Smith-Magenis syndrome is a genetic disability due to a microdeletion or mutation on chromosome 17. The major features of Smith-Magenis Syndrome (SMS) include mild to moderate intellectual disability, delayed speech and language skills, distinctive facial features, sleep disturbances, and behavioural problems.
Individuals with SMS are often (but not always) characterised by a short flat head, prominent forehead, broad square face, deep-set eyes, underdeveloped midface, broad nasal bridge, short nose, tented upper lip, and a chin that is small in infancy and becomes relatively prominent with age. These facial differences can be subtle in early childhood, but they usually become more distinctive in later childhood and adulthood. Dental abnormalities are also common.
During infancy quite often there are feeding problems, failure to thrive, weak muscle tone, prolonged napping and lethargy. Then later in childhood and adulthood there can be the development of disturbed sleep patterns (difficulty falling asleep, regular waking throughout the night and sleepiness in the day), as well as behavioural problems.
These behaviour problems can be exhibited in a variety of ways, including frequent temper tantrums, impulsivity, anxiety, distractibility, aggression and self-injurious behaviours including self-hitting, self-biting, and skin-picking.
In addition to the above challenging behaviours, there are stereotypical behaviours including ‘self-hugging’ hand licking and page flipping (“lick and flip”) behaviour, mouthing objects, insertion of hand in mouth, teeth grinding, body rocking, and spinning or twirling objects.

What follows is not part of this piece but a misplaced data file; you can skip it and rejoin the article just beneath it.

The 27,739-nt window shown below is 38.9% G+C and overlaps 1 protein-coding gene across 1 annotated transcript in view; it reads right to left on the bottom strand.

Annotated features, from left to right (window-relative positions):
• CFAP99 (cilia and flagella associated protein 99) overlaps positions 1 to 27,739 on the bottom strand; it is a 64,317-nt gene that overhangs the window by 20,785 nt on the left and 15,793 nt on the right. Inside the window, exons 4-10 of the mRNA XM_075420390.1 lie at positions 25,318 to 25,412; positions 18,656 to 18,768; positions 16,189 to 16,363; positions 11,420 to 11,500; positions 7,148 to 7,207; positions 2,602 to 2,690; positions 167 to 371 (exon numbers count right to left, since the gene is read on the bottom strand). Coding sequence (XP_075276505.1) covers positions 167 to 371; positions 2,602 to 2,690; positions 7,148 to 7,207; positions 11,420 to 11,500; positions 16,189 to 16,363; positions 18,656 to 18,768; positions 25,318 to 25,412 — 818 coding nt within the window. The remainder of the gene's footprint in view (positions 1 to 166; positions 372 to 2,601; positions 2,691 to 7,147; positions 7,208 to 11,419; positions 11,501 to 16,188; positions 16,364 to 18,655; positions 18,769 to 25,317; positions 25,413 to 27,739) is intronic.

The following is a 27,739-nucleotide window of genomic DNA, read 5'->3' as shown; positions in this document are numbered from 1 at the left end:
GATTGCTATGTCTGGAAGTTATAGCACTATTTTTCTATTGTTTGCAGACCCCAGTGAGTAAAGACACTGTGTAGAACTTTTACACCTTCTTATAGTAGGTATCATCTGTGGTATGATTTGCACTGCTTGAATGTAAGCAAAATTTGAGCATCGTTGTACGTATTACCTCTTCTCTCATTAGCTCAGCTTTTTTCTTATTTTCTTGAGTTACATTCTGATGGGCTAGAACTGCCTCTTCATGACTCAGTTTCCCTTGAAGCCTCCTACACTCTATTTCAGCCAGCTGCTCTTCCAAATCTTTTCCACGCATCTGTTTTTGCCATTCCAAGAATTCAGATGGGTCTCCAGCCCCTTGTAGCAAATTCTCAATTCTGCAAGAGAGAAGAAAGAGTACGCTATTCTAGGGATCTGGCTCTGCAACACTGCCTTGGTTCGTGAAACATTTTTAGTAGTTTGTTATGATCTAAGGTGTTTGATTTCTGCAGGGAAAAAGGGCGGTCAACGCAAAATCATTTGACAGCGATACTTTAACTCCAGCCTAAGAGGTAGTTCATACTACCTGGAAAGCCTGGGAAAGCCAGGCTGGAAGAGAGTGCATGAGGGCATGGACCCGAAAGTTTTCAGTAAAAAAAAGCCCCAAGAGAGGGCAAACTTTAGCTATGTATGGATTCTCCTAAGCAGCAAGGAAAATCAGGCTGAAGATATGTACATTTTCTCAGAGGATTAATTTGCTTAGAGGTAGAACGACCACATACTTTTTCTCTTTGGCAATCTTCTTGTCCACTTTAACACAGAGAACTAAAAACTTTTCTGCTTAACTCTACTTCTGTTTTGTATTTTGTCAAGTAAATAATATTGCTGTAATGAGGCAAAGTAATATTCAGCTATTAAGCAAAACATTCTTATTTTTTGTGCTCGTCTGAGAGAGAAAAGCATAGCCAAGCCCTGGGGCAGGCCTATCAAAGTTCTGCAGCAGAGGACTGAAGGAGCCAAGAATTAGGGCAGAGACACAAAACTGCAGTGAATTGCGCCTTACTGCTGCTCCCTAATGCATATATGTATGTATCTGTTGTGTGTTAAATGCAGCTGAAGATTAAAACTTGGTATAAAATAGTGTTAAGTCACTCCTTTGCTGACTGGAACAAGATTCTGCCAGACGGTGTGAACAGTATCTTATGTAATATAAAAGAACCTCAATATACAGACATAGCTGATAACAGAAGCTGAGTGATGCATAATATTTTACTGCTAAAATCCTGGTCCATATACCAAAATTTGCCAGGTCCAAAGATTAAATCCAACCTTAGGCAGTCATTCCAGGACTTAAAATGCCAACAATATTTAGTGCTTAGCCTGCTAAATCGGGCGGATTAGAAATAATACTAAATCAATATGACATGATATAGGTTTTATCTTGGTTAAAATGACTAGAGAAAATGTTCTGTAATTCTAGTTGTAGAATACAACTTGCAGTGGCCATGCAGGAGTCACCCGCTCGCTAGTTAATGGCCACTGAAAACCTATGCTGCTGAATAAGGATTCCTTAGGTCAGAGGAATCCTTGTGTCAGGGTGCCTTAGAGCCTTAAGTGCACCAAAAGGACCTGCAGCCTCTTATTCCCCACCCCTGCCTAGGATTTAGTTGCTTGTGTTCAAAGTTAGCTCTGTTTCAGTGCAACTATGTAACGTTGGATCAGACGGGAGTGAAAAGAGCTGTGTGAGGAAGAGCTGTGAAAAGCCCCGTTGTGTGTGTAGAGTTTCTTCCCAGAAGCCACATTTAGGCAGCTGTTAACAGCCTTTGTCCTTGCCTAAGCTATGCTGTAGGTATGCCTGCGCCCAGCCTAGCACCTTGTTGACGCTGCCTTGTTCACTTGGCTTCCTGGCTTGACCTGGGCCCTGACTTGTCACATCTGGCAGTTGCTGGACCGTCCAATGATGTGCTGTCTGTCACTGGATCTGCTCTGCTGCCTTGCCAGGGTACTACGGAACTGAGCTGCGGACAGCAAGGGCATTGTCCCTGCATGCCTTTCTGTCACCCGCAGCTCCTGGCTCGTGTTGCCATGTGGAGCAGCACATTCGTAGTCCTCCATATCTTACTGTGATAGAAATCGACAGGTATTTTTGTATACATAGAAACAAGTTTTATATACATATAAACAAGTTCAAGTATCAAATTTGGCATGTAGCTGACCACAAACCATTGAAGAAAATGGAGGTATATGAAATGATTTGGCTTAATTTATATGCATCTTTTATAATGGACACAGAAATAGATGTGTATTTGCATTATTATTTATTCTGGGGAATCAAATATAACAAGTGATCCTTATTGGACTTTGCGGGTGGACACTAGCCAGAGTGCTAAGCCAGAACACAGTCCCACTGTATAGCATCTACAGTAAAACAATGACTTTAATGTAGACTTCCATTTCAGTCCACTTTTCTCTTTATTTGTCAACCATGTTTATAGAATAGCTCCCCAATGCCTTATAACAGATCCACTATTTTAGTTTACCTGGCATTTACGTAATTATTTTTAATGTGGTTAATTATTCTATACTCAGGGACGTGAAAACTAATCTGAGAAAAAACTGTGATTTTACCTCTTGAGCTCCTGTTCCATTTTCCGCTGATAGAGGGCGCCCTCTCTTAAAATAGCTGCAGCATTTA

Other signs and symptoms of Smith-Magenis syndrome include short stature, abnormal curvature of the spine (scoliosis), reduced and delayed sensitivity to pain and temperature, possible toileting difficulties and a hoarse voice. Some individuals also have ear abnormalities that lead to hearing loss and also possible vision difficulties including myopia and cortical visual impairment (CVI). Although less common, heart, kidney, liver, and lung defects have also been reported in individuals with Smith-Magenis syndrome.
The syndrome is due to an abnormality in the short (p) arm of chromosome 17 and is sometimes called the 17p- syndrome.
Smith-Magenis syndrome is a chromosomal condition related to chromosome 17. Most people with SMS have a deletion of genetic material from a specific region of chromosome 17 (17p11.2). Although this region contains multiple genes, recently researchers discovered that the loss of one particular gene the retinoic acid-induced 1 or RAI1 is responsible for most of the characteristic features of this condition. Also, other genes within chromosome 17 contribute to the variability and severity of the clinical features. The loss of other genes in the deleted region may help explain why the features of Smith-Magenis syndrome vary among affected individuals. A small percentage of people with Smith-Magenis syndrome have a mutation in the RAI1 gene instead of a chromosomal deletion.
These deletions and mutations lead to the production of an abnormal or nonfunctional version of the RAI1 protein. RAI1 is a transcription factor involved in communication messages between DNA and RNA. The groups led by James Lupski (Baylor College of Medicine) and Sarah Elsea (Virginia Commonwealth University) are in the process of studying the exact function of this gene in relation to Smith Magenis Syndrome.